As the title implies in our latest article over at Discursive Labs we walk you through the creation of a fully distributed compilation system (i.e. a fully federated system not based on DistCC, Sun’s DMAKE, or other existing distributed compilation tools). The scripts are available in the article and can be dropped into an existing compilation node or as a base for future development. While I have posted a few articles over at Discursive Labs since I last posted here, I thought this one

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Using the ARM Based PogoPlug as an X86-64 Compilation Cluster - An Article Series

Are you looking for something new and interesting to run on your Pogoplug after reading that last article on emulators? Ever considered using it to compile software that runs natively on your X86-64 machine? Did you even know this was a possibility? On our corporate blog over at Discursive Labs, I’ve posted up the first in a new article series about creating an ARM based X86-64 cross-compiling cluster. For the first in the article series, we run you through the basic configuration, compilation, and toolchain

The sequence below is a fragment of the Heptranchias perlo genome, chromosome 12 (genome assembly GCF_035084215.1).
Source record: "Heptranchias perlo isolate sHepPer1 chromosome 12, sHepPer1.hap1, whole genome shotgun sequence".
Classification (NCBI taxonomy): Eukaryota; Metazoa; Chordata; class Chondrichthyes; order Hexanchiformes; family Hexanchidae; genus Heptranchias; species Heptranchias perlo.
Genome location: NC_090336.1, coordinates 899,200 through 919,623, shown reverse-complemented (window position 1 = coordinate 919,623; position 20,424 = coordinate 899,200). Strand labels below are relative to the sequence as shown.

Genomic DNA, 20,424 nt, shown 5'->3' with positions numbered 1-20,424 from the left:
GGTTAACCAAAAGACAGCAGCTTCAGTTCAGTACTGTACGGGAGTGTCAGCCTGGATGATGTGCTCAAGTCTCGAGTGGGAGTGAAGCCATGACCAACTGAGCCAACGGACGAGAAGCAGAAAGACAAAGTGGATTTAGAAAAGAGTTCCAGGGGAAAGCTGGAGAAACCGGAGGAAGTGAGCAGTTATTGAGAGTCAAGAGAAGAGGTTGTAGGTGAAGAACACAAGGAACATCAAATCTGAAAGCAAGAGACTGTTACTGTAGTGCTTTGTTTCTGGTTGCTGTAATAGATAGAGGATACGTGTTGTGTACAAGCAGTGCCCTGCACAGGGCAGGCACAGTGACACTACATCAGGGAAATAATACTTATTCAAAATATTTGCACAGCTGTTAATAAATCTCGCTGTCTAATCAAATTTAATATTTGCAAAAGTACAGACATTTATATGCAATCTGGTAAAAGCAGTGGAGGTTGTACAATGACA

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A 25$ Gaming/Emulation Powerhouse - Using the Dockstar as a Gaming Console

As most regular readers will probably know, I’ve got a thing for low powered devices. In my daily work life, I build clusters with them and write/run scientific computing and visualization software on them. At home though, I’ve got a thing for game consoles, emulation, and USB. I’ve especially got a thing for getting people playing games or running consoles on unusual systems that they would have never thought to use. I think the Zipit and IM-ME communities are fairly well aware

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The Benefits of Low Power Cluster Compilation (and Shameless Self-Promotion)

As many of you know, in my personal life I’m historically quite fond of low power and embedded processor systems. It’s somewhat ironic then, that in my professional life I spend most of my time programming for supercomputing clusters, or for the development of programs for supercomputing clusters. As most of you probably also know, I started a somewhat successful consulting and software development company earlier this year. This gives me a terrific amount of freedom when outfitting (and hiring) our developer and IT

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rexVM - A virtualBox Appliance for Developing for The REX 6000